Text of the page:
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Behavior Genetics

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September 20, 2018: Behavior Genetics
Lucía Raily Acuña, Renata Cristina Nunes Marchette, Natalli Granzotto, Paula Gomes Dias, Maria Elisa Corvino, Fernando Gabriel Mazur, Fernanda Junques Corrêa, Geison Souza Izídio
We exposed male and female rats of SHR (Spontaneously Hypertensive Rats) and SLA16 (SHR.LEW-Anxrr16) strains, in a non-drugged state, for five consecutive days to the Triple Test (experiment 1); or after repeated treatment with midazolam (MDZ), for four consecutive days. The fifth day was performed without treatment (experiment 2). The first experiment showed that males did not avoid and females increased the exploration of the open arms over the days. In experiment 2, SLA16 from both sexes approached more the open arms than SHR rats...
September 19, 2018: Behavior Genetics
Kathryn Tabb, Matthew S Lebowitz, Paul S Appelbaum
The original version of this article unfortunately contained a few mistakes in the Introduction section.
September 8, 2018: Behavior Genetics
S Alexandra Burt, Kathryn S Plaisance, David Z Hambrick
Behavioral genetic (BG) research has yielded many important discoveries about the origins of human behavior, but offers little insight into how we might improve outcomes. We posit that this gap in our knowledge base stems in part from the epidemiologic nature of BG research questions. Namely, BG studies focus on understanding etiology as it currently exists, rather than etiology in environments that could exist but do not as of yet (e.g., etiology following an intervention). Put another way, they focus exclusively on the etiology of "what is" rather than "what could be"...
August 13, 2018: Behavior Genetics
Eugenia I Gorlin, Reinier Schuur
As we account for the genetic and environmental influences on morally-relevant character traits like intellectual honesty, industriousness, and self-control, do we risk becoming ever less accountable to ourselves? Behavioral genetic research suggests that about half the variance in such character traits is likely attributable to heredity, and a small fraction to the shared family environment. The remaining 40-60% is explained by neither genes nor family upbringing. This raises the question: how active a role can individuals play in shaping their own character? What, if anything, can and should one do to take responsibility for the kind of person one becomes? This paper sketches a novel theoretical proposal for addressing these questions, by drawing on several previously disparate lines of research within behavior genetics, philosophy, and experimental psychology...
August 12, 2018: Behavior Genetics
Kathryn Tabb, Matthew S Lebowitz, Paul S Appelbaum
While considerable research has examined how genetic explanations for behavior impact assessments of moral responsibility, results across studies have been inconsistent. Some studies suggest that genetic accounts diminish ascriptions of responsibility, but others show no effect. Nonetheless, conclusions from behavior genetics are increasingly mobilized on behalf of defendants in court, suggesting a widespread intuition that this sort of information is relevant to assessments of blameworthiness. In this paper, we consider two sorts of reasons why this kind of intuition, if it exists, is not consistently revealed in empirical studies...
August 9, 2018: Behavior Genetics
Jessica L Bourdon, Ashlee A Moore, Meridith Eastman, Jeanne E Savage, Laura Hazlett, Scott R Vrana, John M Hettema, Roxann Roberson-Nay
Reduced heart rate variability (HRV) is associated with cardiac morbidity, mortality, and negative psychopathology. Most research concerning genetic influences on HRV has focused on adult populations, with fewer studies investigating the developmental period of adolescence and emerging adulthood. The current study estimated the genetic and environmental contributions to resting HRV in a sample of twins using various HRV time domain metrics to assess autonomic function across two different time measurement intervals (2...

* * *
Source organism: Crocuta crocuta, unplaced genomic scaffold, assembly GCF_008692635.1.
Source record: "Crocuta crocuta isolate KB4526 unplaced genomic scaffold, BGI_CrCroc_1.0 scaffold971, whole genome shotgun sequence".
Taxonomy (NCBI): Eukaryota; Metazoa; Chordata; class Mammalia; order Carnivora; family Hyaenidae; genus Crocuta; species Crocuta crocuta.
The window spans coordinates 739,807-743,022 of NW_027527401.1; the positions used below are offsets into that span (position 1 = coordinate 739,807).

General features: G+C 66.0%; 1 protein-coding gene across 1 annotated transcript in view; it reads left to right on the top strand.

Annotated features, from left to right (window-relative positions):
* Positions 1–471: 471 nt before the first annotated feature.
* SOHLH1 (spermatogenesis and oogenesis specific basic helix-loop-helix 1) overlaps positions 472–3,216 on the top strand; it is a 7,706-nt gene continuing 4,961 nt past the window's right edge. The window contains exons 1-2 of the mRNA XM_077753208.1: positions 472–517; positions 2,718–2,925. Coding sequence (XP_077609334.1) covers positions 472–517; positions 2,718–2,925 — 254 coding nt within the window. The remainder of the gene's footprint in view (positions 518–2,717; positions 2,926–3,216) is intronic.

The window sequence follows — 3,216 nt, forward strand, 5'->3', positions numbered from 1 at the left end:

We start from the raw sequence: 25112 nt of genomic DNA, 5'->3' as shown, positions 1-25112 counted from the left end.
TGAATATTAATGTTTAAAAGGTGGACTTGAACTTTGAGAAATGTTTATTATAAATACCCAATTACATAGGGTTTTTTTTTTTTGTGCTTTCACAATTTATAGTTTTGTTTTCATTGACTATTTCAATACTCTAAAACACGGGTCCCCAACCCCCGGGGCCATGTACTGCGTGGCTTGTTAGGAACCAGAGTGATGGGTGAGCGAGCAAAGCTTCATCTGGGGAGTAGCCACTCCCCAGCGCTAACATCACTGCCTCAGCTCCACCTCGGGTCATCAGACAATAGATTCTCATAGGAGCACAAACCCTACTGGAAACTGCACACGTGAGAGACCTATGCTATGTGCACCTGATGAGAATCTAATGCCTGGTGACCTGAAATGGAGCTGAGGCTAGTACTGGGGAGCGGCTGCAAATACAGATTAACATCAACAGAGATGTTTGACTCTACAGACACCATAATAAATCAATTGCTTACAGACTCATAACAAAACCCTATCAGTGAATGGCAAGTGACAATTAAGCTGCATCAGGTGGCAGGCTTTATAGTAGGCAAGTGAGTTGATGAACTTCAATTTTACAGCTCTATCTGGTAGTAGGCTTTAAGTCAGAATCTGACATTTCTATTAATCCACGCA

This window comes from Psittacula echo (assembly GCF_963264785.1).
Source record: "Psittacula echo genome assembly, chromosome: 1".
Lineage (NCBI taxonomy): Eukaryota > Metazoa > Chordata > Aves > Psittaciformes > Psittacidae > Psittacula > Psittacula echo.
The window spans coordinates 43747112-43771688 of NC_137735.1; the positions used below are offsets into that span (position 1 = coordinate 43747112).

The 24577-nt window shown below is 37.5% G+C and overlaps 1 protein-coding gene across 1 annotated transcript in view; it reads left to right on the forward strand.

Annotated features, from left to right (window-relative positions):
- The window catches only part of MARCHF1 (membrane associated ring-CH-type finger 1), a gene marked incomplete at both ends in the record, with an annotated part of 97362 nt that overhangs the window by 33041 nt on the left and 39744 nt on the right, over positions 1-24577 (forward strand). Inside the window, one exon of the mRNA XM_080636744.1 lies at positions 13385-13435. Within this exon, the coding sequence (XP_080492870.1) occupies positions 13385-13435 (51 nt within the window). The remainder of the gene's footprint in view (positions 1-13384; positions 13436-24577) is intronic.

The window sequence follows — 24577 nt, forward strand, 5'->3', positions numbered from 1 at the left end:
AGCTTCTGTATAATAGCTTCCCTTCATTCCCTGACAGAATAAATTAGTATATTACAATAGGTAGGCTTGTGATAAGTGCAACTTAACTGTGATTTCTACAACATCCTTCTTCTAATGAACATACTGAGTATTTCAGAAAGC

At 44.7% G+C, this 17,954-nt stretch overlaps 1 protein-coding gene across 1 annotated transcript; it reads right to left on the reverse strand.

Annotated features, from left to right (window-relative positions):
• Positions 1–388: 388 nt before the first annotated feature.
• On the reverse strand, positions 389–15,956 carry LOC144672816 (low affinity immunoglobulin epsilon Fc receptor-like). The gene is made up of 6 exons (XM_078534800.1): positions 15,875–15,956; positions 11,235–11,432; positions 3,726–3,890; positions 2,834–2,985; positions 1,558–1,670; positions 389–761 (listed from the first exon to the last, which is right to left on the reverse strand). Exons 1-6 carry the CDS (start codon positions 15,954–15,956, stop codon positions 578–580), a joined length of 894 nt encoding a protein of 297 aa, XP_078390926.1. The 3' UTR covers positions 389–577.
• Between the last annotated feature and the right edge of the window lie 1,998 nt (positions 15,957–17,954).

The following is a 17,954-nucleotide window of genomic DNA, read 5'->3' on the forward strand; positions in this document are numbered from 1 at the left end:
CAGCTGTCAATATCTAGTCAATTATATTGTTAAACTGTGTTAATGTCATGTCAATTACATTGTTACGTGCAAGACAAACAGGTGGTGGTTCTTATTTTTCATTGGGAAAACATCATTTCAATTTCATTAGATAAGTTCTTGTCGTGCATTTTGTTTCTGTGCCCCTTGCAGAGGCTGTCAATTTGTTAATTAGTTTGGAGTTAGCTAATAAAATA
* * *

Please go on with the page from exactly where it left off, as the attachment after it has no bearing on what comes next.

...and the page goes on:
July 11, 2018: Behavior Genetics
Hill F Ip, Rick Jansen, Abdel Abdellaoui, Meike Bartels, Dorret I Boomsma, Michel G Nivard
Measurement of gene expression levels and detection of eQTLs (expression quantitative trait loci) are difficult in tissues with limited sample availability, such as the brain. However, eQTL overlap between tissues might be high, which would allow for inference of eQTL functioning in the brain via eQTLs detected in readily accessible tissues, e.g. whole blood. Applying Stratified Linkage Disequilibrium Score Regression (SLDSR), we quantified the enrichment in polygenic signal of blood and brain eQTLs in genome-wide association studies (GWAS) of 11 complex traits...
September 2018: Behavior Genetics
Tom A McAdams, Laurie J Hannigan, Espen Moen Eilertsen, Line C Gjerde, Eivind Ystrom, Fruhling V Rijsdijk
Datasets comprising twins and their children can be a useful tool for understanding the nature of intergenerational associations between parent and offspring phenotypes. In the present article we explore structural equation models previously used to analyse Children-of-Twins data, highlighting some limitations and considerations. We then present new variants of these models, showing that extending the models to include multiple offspring per parent addresses several of the limitations discussed. Accompanying the updated models, we provide power calculations and demonstrate with application to simulated data...
September 2018: Behavior Genetics
Michelle Luciano, Alan J Gow, Alison Pattie, Timothy C Bates, Ian J Deary
A number of candidate genes for reading and language impairment have been replicated, primarily in samples of children with developmental disability or delay, although these genes are also supported in adolescent population samples. The present study used a systematic approach to test 14 of these candidate genes for association with reading assessed in late adulthood (two cohorts with mean ages of 70 and 79 years). Gene-sets (14 candidates, axon-guidance and neuron migration pathways) and individual SNPs within each gene of interest were tested for association using imputed data referenced to the 1000 genomes European panel...
September 2018: Behavior Genetics
Carol A Van Hulle, Irwin Waldman, Benjamin B Lahey
Decades of research into the etiology of conduct disorder (CD) has yet to yield a consensus on the existence of sex differences in underlying genetic and environmental influences. This may be partly due to the failure of many previous studies to make a distinction between non-aggressive and aggressive CD symptoms or test for potential developmental changes in sex differences in the etiology of conduct problems. To address these gaps, we fit a series of univariate and bivariate biometric sex-difference models to self-reported non-aggressive and aggressive CD symptoms in a community-based sample of twins (N = 1548, ages 9-17 year), grouped into ages 9-13 and 14-17 years...